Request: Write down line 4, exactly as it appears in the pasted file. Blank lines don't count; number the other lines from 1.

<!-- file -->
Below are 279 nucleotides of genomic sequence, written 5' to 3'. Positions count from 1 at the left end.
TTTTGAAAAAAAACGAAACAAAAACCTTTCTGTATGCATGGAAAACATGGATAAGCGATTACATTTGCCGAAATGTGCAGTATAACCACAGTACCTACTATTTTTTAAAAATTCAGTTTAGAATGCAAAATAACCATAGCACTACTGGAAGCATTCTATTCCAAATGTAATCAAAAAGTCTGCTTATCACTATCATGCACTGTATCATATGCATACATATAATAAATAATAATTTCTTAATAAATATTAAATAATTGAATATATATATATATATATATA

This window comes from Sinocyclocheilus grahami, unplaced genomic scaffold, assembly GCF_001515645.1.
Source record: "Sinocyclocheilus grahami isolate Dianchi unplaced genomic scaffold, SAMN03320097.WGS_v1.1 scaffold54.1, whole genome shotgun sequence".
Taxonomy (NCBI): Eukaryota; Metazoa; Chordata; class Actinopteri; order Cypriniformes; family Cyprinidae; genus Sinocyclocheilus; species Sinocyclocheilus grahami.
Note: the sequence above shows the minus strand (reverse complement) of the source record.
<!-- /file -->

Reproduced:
Source record: "Sinocyclocheilus grahami isolate Dianchi unplaced genomic scaffold, SAMN03320097.WGS_v1.1 scaffold54.1, whole genome shotgun sequence".